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Captain James Townley remembered at Westminster Abbey ceremony

By Western Gazette - South Somerset  |  Posted: November 08, 2012

  • PROMISING SOLDIER: Captain James Townley from Barton St David on his third tour of Afghanistan in September. He was serving with 21 Regiment Royal Engineers when he died a day before his 30th birthday on September 21

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The proud family of a south Somerset soldier will today remember him at Westminster Abbey just weeks after he died in Afghanistan.

Captain James Townley, from Barton St David, was serving with 21 Regiment Royal Engineers when he died at Camp Bastion in the Helmand Province of southern Afghanistan on September 21, just a day before his 30th birthday.

Today his parents, Peter and Jacqui Townley will place a cross in the Garden of Remembrance at Westminster Abbey, ahead of ceremonies around the country to remember Britain’s war dead.

On Sunday Captain Townley will be remembered locally in Remembrance services at Barton St David and at the Church of St Peter in Lydford-on-Fosse. But for his parents the sense of loss is still very fresh.

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Mr Townley said: “Our initial shock has just rolled on. The hurt doesn’t go away. We think of him all the time. We were so proud of him.”

According to the Ministry of Defence, Captain Townley died from wounds sustained while serving at Forward Operating Base Shawqat. An investigation into his death is ongoing.

Mr and Mrs Townley say they still do not know how their son died, adding to their sorrow.

Captain Townley was a keen sportsman. He enjoyed adventure sports including skiing, mountain biking, kite surfing, diving and sailing.

The eldest of two brothers, James Townley moved with his parents to Barton St David at the age of 12 and was a student at Sexey’s School in Bruton. He achieved a first class degree in engineering and computer Science from Oxford University in May 2006 before pursuing a career in the Army.

Mr Townley said: “The world was his oyster and he could have done anything he wanted to, but James craved the excitement the Army had to offer.”

During his officer training at the Royal Military Academy Sandhurst in 2007, his platoon were named the Sovereigns Platoon and had the honour of leading the passing-out parade. Captain Townley and his colleagues in the platoon received a letter of congratulation from The Queen.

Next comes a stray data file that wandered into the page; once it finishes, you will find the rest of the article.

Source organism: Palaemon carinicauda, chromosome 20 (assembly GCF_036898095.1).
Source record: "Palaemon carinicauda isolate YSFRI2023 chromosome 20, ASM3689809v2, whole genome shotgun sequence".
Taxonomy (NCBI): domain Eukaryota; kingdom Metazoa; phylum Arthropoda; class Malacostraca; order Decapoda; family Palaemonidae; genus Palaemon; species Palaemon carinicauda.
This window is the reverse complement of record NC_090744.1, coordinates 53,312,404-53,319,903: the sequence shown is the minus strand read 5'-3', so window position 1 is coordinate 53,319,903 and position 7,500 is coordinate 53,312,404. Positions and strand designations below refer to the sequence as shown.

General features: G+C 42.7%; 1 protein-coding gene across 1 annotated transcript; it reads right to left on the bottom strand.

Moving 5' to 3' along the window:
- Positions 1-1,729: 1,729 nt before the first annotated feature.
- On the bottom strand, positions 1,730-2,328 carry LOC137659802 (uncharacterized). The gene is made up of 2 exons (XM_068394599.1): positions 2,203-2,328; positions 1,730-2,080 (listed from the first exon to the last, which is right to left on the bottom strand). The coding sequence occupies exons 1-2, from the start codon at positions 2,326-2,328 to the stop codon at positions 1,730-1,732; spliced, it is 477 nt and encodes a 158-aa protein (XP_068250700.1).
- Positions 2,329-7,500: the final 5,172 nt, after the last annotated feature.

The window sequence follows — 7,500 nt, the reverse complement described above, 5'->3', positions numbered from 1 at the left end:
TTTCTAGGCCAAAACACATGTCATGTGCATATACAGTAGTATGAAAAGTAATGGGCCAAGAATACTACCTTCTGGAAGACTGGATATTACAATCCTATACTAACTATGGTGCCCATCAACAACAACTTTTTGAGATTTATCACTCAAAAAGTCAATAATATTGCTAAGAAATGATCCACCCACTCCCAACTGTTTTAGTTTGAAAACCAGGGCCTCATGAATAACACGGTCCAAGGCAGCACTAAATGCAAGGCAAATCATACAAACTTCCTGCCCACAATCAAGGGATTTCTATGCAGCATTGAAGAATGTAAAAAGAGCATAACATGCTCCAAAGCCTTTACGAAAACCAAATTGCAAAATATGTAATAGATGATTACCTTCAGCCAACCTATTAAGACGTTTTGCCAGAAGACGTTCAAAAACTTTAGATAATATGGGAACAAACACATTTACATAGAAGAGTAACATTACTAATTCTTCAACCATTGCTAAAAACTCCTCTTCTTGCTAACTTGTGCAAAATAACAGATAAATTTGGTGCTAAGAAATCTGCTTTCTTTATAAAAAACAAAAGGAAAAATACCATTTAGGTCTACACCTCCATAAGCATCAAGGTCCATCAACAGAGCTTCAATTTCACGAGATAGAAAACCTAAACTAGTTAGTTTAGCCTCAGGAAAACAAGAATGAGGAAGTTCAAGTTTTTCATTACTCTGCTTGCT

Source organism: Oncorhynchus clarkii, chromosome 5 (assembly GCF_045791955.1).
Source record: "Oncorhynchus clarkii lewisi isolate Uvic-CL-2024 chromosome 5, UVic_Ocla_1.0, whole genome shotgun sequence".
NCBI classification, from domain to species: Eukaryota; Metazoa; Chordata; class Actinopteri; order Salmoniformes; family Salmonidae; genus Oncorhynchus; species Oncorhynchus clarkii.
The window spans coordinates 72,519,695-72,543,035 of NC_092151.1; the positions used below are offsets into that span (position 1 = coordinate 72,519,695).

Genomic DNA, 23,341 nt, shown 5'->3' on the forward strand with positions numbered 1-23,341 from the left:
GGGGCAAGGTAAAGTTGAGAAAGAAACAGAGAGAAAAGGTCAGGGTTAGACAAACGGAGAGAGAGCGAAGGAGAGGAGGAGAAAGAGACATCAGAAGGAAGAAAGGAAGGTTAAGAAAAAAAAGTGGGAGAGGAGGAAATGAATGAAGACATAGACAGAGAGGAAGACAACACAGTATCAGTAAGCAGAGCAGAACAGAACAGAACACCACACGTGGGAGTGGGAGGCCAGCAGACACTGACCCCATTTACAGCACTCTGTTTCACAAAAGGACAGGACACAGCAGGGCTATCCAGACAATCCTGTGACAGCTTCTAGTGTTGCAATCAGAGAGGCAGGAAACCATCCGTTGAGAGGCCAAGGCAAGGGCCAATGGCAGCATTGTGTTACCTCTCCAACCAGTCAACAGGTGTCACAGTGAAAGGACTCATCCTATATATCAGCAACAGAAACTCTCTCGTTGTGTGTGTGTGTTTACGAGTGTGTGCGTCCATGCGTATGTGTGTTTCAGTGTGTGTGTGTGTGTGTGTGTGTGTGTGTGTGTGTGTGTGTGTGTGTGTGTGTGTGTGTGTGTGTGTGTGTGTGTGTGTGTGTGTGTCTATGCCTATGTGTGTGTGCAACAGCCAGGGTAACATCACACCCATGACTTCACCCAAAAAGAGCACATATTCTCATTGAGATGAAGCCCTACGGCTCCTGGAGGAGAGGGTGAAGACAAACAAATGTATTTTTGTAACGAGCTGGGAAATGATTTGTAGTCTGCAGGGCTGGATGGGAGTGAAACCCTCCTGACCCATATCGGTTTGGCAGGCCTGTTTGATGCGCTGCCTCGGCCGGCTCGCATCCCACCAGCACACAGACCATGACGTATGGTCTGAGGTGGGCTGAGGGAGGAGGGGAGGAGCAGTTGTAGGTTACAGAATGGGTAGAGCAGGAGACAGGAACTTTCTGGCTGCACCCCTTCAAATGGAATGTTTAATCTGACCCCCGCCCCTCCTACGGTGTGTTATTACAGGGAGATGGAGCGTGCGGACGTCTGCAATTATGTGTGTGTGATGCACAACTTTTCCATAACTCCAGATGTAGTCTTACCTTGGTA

Captain Townley’s parents last saw him alive when they said goodbye at Castle Cary train station on September 2.

Mr Townley said: “He looked the part. He was dressed in his uniform with a huge rucksack. Everyone was looking at him and we were so proud.”

Mr Townley said his son was making plans to leave the Army after returning from the tour.

Mr Townley said: “I still think there was a lot he could have offered the Army and a lot it could have offered him but it would have been nice to have him home safe with us.”

Mr and Mrs Townley were in the United States of America at the time of their son’s death. The tragic news was broken to them by a member of staff from the British Embassy in Washington DC.

The couple have praised the support they received from the Army since their son’s death, particularly help received from visiting officer Captain Mark Walker.

They have also received hundreds of letters from people who knew their son.

One, from his favourite teacher at Sexey’s School, said the school is currently adding Captain Townley’s name to the school’s roll of honour.

Mr and Mrs Townley are now hoping to set up a memorial fund in their son’s name, which will help disadvantaged young people benefit from the kind of adventurous travel Captain Townley loved.

Mr Townley said: “James really lived up to the engineers’ motto ‘ubiqe’ which means everywhere.

“We hope James can inspire another generation of young adults. This will be his lasting legacy.”

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